The first, you could say, benign and jovial phase of the revolution included massive desertion in the police and military corps, the opening up of weapon factory warehouses, the ritual pulling down and sawing up of Sándor Mikus’s Stalin statue, the siege of the radio building in Bródy Sándor Street (I was still standing on the square when the news was approaching from the direction of Nádor Street, “they are shooting at the radio, they are shooting at the radio”), and also the first serious armed street fights. This phase ended with a bloodbath. It happened on Thursday. A good friend of mine was there, in front of the Hotel Astoria when the crowd occupying the pavement simply wouldn’t budge. It held up a Russian tank column, forcing the commanding officer to stick his head out of his tank. “What do you want, why did you come here? Why don’t you go home?” they shouted at him in Hungarian and in Russian. The officer shouted back that he had come to free the city of fascist bandits. It wasn’t hard for them to convince him that there were no fascists and no bandits there. There were students, there were workers, there were bureaucrats, and there were scientists here. Can’t you hear that we are talking to you in Russian?” The officer defended himself desperately by saying that he had been duped then. Hearing this, the crowd started to celebrate the Russians, fastening Hungarian flags on the tanks, which the confused Russian soldiers, to show their peaceful intent, allowed them to do. At this moment, another Soviet tank column approached on Rákóczi street, and when the crowd noticed that these too were decked out with Hungarian flags, a great cheer went up, “The revolution is won! Let’s go to the Parliament!” On that Thursday the news that the Russians were with us, that they crossed over, did in fact spread like wildfire. To this day, I can recite the chronology of those thirteen days. Even today I cannot quite contain my romantic frenzy felt over the sensation that everybody is with us, the whole world is with us. You couldn’t be everywhere at the same time, but all the news, the stories, and the legends of glory reached you. Upon hearing them, you experienced them vicariously, relying on your reserves of empathy, and you embellished them; hence the great number of variations. The revolution recognizes a first person plural that, instead of excluding the first person singular, accommodates and even absorbs the latter with all of its characteristics. My friend went over to the Parliament where he was greeted by the sight of more Russian tanks; people climbed on top of them to celebrate themselves and the soldiers. It was at this point that the volleys thundered. They were shooting into the crowd with machine guns from the top of the surrounding buildings. In those days the city believed that members of the hated State Security did this, but historians think that the shooting from above was ordered by General Szerov. People below were running to take cover under the arcades, only the wounded and the dead remained on the immense square.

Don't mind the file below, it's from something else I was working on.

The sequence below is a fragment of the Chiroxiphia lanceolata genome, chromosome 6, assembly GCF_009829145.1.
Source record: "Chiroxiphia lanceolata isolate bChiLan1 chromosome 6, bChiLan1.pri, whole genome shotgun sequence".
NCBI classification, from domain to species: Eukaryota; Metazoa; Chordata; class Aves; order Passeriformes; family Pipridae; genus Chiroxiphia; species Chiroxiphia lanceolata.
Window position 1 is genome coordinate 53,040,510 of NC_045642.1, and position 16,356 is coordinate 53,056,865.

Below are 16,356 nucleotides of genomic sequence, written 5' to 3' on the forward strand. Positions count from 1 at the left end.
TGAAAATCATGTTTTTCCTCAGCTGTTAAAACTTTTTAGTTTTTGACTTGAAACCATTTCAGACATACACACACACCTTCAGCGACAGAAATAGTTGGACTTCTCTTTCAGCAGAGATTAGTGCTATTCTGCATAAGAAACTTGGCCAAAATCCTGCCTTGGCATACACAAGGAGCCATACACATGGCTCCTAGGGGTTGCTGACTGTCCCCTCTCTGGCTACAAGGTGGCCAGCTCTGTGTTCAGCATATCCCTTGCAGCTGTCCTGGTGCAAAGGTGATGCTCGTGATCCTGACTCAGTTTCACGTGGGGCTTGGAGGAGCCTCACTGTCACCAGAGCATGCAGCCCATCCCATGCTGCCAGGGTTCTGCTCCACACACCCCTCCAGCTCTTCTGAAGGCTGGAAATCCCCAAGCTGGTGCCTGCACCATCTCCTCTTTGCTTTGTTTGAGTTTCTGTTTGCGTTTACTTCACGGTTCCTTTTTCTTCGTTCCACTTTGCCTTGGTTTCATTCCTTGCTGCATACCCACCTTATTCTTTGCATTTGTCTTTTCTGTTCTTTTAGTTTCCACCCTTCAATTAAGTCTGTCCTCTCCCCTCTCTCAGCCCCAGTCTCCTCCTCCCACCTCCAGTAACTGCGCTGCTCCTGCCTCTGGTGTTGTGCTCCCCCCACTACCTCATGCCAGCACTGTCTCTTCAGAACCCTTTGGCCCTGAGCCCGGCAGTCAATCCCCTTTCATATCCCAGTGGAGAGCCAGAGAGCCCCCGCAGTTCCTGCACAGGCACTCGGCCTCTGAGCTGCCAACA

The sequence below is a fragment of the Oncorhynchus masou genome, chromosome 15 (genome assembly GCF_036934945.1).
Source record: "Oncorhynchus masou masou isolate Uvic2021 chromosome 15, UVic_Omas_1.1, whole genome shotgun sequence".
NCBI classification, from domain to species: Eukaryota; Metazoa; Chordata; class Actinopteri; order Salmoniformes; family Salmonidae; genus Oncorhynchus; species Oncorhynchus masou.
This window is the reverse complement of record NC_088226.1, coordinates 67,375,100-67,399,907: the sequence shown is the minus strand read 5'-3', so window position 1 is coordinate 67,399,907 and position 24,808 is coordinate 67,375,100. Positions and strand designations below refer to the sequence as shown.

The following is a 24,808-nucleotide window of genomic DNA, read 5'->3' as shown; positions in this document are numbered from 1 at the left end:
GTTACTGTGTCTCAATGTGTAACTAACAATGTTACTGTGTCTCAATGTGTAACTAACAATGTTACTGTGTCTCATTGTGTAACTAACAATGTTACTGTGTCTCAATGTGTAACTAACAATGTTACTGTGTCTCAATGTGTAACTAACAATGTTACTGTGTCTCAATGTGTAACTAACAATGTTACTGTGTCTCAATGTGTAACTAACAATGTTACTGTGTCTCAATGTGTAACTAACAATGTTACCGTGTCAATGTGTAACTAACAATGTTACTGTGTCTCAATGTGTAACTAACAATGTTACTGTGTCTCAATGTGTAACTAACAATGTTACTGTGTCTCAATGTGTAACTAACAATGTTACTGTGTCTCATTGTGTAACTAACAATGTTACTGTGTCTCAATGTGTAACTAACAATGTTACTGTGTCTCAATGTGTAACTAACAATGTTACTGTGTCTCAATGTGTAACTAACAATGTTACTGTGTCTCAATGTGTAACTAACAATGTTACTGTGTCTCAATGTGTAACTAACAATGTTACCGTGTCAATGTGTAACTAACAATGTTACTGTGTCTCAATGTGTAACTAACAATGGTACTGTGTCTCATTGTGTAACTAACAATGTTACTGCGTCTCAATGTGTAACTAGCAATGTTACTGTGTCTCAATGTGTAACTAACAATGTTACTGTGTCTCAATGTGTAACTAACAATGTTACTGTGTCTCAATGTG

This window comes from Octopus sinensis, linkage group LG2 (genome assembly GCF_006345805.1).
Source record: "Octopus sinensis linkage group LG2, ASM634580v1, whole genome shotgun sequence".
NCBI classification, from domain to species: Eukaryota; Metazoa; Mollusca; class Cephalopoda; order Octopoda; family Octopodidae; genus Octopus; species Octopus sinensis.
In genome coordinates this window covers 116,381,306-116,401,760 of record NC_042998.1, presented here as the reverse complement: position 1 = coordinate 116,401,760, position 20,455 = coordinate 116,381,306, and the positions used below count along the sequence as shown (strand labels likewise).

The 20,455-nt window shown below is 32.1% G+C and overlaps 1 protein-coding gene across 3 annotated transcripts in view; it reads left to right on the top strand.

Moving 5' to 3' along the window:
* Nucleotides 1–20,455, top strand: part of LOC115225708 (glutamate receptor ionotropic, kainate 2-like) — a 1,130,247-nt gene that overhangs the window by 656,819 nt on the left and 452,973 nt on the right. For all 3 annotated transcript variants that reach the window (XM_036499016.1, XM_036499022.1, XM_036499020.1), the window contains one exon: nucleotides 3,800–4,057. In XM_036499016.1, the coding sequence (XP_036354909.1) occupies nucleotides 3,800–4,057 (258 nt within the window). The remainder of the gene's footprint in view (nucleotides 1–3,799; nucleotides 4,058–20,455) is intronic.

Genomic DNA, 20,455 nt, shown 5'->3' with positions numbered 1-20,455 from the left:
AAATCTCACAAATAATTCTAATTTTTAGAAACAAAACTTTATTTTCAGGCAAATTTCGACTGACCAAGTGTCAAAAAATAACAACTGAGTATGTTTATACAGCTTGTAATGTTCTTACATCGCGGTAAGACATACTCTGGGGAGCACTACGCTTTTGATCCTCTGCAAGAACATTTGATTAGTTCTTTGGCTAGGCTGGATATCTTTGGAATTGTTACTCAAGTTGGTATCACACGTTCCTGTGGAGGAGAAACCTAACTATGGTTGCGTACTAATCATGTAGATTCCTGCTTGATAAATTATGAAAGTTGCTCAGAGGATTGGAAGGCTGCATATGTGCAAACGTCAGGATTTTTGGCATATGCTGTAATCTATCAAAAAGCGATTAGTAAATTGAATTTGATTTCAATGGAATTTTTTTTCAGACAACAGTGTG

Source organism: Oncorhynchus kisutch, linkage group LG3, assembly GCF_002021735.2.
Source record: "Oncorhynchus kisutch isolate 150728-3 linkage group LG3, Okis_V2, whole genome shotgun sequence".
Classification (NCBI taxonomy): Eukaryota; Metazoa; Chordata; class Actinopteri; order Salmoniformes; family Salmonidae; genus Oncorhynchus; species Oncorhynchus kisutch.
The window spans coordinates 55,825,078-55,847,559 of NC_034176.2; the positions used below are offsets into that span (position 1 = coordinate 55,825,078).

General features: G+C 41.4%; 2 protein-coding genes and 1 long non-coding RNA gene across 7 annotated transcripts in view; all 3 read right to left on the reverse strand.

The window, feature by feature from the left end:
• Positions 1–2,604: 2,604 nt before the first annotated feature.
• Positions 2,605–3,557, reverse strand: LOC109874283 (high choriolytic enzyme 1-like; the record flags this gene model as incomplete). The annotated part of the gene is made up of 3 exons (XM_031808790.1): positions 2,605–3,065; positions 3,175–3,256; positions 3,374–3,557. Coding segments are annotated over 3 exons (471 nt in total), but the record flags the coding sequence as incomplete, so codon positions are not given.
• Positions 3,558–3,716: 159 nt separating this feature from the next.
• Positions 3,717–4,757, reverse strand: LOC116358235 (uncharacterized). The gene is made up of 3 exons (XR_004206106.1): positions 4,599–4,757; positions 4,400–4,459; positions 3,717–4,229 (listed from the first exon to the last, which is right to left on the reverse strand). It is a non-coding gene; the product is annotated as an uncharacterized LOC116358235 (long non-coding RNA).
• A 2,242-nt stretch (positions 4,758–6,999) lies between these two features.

Next day, on Friday in the early afternoon hours, secretary of state Dulles [John Foster Dulles, US secretary of state — ed.], along with the President’s disarmament advisor, assessed the situation in Hungary. At a session of the State Security Council, Stassen [Harold Stassen, Republican senator — ed.] had already proposed that, following the Austrian example, the satellite countries too should be made neutral. We hasten to add here that in these days the Hungarians fervently hoped to be treated by the great powers in the way the Austrians had been treated. Stassen advised the secretary of state to approach the matter through President Tito or to use some other diplomatic channels; in one way or another, the Russians had to be told that the neutrality of the satellite countries was not unacceptable to the United States. Dulles doubted that they had to go that far. He rejected Stassen’s suggestion by saying he didn’t want to create the impression in the Hungarian insurgents that the State Department was negotiating with the Russians behind their backs. Judging by the testimony of contemporary documents, however, it seems as if the secretary of state wished to do even less than the diplomatic minimum. And then, when President Eisenhower called him on the phone an hour later, he appears to have wrapped his intention in rhetoric, saying to the President that it was very difficult to know how to handle the situation. But he did know, because in his Dallas speech on the following Saturday he laid out very clearly what to do.